According to the World Health Organization, at least 169 children between the ages of one month to sixteen years have developed acute hepatitis in an outbreak that has spread to at least 11 nations. So, why are rare hepatitis cases rising in children?
Hepatitis is an inflammatory condition that affects the liver, which filters blood, fights infections, and processes nutrients, reports BBC.
At least one child has died as a result of the condition, while 17 others have needed liver transplants. The bulk of the instances, 114, were documented in the United Kingdom, followed by 13 in Spain, 12 in Israel, nine in the United States, and a smaller number in Denmark, Ireland, the Netherlands, Italy, Norway, France, Romania, and Belgium.
There was no fever in the majority of the patients, and none of the usual viruses that induce acute viral hepatitis, such as adenoviruses, which cause hepatitis A, B, C, D, and E, were present.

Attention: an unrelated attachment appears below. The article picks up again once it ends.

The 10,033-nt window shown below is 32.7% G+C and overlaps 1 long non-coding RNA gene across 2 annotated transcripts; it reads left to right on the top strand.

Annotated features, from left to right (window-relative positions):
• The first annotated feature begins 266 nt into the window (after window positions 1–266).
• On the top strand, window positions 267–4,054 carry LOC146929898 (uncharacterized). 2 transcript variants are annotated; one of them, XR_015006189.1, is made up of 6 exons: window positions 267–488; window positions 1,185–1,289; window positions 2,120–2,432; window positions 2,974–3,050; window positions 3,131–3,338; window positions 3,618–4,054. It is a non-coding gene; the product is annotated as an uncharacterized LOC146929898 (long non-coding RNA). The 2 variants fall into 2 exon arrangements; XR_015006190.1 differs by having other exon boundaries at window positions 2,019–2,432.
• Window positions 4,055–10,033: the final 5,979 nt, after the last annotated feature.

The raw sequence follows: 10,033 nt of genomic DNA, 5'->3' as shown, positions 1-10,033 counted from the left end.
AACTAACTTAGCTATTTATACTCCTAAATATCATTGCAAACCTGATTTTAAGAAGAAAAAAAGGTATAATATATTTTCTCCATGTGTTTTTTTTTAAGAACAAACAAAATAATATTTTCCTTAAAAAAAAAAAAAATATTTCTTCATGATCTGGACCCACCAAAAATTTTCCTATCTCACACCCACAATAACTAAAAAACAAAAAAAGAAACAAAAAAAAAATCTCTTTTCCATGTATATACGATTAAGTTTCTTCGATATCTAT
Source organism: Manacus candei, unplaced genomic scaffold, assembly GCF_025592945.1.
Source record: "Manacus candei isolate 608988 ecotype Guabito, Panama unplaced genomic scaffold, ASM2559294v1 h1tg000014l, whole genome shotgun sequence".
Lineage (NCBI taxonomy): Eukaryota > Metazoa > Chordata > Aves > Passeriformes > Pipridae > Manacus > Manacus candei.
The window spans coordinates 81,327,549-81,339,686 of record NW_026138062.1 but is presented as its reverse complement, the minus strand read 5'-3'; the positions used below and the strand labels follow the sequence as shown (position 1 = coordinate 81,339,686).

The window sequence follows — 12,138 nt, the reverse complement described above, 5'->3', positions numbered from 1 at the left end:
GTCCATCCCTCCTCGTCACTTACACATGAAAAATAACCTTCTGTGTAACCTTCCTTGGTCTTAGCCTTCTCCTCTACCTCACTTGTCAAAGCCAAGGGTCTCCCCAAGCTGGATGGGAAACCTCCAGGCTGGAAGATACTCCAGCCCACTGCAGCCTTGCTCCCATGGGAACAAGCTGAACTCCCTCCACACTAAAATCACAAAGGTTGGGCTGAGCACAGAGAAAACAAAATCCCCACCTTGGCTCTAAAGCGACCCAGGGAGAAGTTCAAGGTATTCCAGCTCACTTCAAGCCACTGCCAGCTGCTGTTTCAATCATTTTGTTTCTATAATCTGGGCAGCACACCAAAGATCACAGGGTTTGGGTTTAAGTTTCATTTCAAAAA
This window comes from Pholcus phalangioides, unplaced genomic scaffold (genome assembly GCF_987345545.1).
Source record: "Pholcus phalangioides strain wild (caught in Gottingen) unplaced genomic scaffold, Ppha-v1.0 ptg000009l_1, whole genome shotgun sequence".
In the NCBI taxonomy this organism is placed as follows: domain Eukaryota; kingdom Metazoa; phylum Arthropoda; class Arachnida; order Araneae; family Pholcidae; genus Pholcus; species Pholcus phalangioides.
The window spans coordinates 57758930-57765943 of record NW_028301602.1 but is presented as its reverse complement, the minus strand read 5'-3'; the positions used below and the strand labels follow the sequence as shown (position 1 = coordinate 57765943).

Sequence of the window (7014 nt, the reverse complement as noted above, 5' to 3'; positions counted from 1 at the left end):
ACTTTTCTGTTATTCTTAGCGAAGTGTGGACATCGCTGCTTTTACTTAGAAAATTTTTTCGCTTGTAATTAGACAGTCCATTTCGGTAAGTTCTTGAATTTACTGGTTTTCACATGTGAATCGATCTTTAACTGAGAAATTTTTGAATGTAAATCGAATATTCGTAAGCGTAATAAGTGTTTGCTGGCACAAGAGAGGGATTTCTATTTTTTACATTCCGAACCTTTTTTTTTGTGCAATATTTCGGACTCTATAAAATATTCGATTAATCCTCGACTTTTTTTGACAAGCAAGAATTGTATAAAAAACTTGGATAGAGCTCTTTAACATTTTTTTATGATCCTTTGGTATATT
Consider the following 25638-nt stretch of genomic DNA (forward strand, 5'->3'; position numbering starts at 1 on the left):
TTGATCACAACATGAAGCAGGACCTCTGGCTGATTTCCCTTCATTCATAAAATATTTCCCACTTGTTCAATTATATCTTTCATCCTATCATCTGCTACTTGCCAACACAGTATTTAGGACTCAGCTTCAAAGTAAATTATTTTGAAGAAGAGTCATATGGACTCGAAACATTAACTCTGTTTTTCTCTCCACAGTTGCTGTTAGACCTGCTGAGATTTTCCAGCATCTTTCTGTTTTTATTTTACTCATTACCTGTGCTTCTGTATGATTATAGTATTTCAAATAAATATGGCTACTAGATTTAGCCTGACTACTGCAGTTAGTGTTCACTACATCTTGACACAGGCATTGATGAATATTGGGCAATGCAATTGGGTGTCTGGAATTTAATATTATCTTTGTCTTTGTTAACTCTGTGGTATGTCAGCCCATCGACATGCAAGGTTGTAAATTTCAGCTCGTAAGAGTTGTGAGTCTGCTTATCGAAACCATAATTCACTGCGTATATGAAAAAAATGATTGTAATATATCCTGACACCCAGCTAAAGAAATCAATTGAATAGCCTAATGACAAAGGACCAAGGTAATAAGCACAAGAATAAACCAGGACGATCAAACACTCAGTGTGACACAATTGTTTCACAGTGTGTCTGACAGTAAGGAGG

“It is not yet clear if there has been an increase in hepatitis cases, or an increase in awareness of hepatitis cases that occur at the expected rate but go undetected,” said the WHO. “While adenovirus is a possible hypothesis, investigations are ongoing for the causative agent.”
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The clinical syndrome “among identified cases is acute hepatitis (liver inflammation) with markedly elevated liver enzymes,” as per the Saturday statement, with many people experiencing gastrointestinal issues like diarrhea, abdominal pain, and vomiting “preceding presentation with severe acute hepatitis” together with enhanced concentrations of liver enzimes or alanine aminotransaminase and jaundice.
- dark urine.
- pale, grey-coloured poo.
- itchy skin.
- yellowing of the eyes and skin (jaundice).
- muscle and joint pain.
- a high temperature.
- feeling and being sick.
- feeling unusually tired all the time.
- loss of appetite.
- tummy pain.
According to the WHO, the majority of the cases did not display with a fever, and further research is needed into variables such as “increased susceptibility amongst young children following a lower level of circulation of adenovirus during the COVID-19 pandemic, the potential emergence of a novel adenovirus, as well as SARS-CoV-2 co-infection.”